The warm sun today stimulated my “cabin fever” maladies and promoted the start of some springtime projects. Most of these have been glaring problems for some time but it’s easier to ignore them when I can hide in my man cave and make a knife or some similar project.

Unfortunately, most of today’s projects were work related. No fishing, coyoting, or shed hunting on the schedule. Actually, I did do a small woods tour to see if there was a really flagrant set of antlers laying out there for me to find. All to no avail. All I found was another tree that has fallen across the creek that I must find time to clean up. But that’s some more wood!

It was still a bit cool in the early hours so I elected to cut some firewood. That’s always a good project for a cool day since the body temperature rises pretty fast when handling logs and running a chainsaw. I had a big pile of logs and pole-wood so it wasn’t necessary to actually cut down the trees. Unfortunately, some of the logs were so large that even when cut into sixteen-inch lengths they were quite heavy. It’s fortunate that my new log splitter will split both vertically and horizontally. This makes short work of what would have been a nightmare a while back. My wood sales have been quite good all winter and I thank you folks who have been using the self-serve rack.

Earlier in the week I had some time in the shop to make a couple of new knives. I like making knives out of railroad spikes and they are relatively easy to make. Each one has a personality of its own and many times my original design thoughts change as I heat up the forge and start pounding out a shape. It seems like the old spikes have a mind of their own and just desire to shape and bend at their own will. I mostly like to leave the head of the spike in place just so it’s obvious what it was originally. Sometimes I have twisted the shaft of the spike, making a very distinctive handle, but this time I forged it out flat for several inches and machined out a piece of green correl (marble type cabinet top material). This made a rather unique handle for it. It blended in with the shape rather well and after a few hours of polishing it looks like a knife.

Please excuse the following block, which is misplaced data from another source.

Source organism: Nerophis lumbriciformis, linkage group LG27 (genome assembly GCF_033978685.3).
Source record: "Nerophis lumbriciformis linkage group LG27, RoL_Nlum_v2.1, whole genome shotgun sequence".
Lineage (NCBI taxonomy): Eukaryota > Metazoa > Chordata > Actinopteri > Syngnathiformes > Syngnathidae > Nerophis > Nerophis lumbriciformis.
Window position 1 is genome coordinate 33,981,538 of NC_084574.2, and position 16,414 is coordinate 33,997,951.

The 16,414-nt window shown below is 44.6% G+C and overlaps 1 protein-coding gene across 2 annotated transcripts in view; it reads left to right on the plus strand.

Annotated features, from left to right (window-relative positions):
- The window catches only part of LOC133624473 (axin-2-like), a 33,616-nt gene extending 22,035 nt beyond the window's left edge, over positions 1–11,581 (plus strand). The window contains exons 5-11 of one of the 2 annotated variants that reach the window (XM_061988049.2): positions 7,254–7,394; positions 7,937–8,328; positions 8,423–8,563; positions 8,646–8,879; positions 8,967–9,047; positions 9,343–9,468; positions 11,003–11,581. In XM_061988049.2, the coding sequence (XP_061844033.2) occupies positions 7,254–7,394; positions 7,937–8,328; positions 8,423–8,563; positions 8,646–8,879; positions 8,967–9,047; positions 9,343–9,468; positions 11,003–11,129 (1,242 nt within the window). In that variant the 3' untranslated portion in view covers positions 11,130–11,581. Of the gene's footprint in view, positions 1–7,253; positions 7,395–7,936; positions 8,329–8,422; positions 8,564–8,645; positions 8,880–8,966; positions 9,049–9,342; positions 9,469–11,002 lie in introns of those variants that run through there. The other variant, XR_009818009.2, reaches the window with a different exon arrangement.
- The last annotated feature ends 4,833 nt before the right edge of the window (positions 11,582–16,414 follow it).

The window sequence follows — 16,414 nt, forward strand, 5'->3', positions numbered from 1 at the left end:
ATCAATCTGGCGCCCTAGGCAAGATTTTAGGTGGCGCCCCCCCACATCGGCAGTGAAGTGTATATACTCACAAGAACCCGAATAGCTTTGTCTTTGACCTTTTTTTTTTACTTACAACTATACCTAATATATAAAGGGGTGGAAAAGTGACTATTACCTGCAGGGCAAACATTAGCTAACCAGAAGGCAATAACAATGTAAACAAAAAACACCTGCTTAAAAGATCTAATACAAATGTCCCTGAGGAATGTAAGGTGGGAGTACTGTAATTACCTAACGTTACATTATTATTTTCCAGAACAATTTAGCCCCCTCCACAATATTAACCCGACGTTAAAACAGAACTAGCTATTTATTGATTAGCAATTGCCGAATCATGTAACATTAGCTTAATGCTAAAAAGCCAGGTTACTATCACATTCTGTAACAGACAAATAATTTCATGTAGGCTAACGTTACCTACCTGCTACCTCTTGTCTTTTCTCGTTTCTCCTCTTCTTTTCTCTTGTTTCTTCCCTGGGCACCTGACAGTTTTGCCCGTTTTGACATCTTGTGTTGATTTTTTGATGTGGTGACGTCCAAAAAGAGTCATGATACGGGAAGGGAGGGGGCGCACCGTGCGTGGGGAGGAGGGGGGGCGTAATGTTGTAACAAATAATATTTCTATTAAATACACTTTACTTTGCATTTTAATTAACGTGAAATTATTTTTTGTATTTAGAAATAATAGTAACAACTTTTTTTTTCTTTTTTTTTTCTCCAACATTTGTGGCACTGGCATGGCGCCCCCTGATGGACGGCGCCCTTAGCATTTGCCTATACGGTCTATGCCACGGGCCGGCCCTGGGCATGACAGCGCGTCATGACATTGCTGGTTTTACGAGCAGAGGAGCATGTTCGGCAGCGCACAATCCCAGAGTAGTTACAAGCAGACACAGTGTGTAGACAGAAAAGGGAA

The second one was much harder. I took an old farriers rasp or file and forged it into a camp knife. The original file was super hard and I burned up three cobalt bits before getting out my plasma cutter and blowing holes in the tang for the handle. This worked out well and I used some African zebra wood to make the scales for the handles. I left a few of the “rasp marks” on the upper side of the blade as evidence of its original form. It’s a hard blade and should serve well as a camp knife or hunting tool.

Then it was back to the outdoor projects. I had a pear tree that had been a thorn in my side for several years. It must have been tired because it kept trying to lay down and I kept trying to hold it up with stakes and ratchet straps. Giving up, I got out the tractor while the ground was still nice and soft and pulled it out by its roots. That should actually be singular – “root”. I found it had only one good root causing it to always fall that direction. It became part of a big brush-pile and that problem is solved (except for the lost pears).

Back to the wood cutting project, I enlisted some help from Ryan P. and that boy about worked me to death. We ended up with a monster stack of firewood all ready to split and stack again. Someday I’m going to count just how many times a piece of wood is handled before it gets used for a nice fire. Anyway, after cleaning out some tile intakes and shoring up some erosion spots, the good Lord made the sun go down and my body was glad for it. Isn’t it amazing how He knew we wouldn’t have sense enough to quit by ourselves so he shuts off the lights! Well, the Lord willing and the creek don’t rise I’ll get some more of these jobs out of the way just in time for a hog hunt in Oklahoma and some fun spring fishing! I wish you all a good day.

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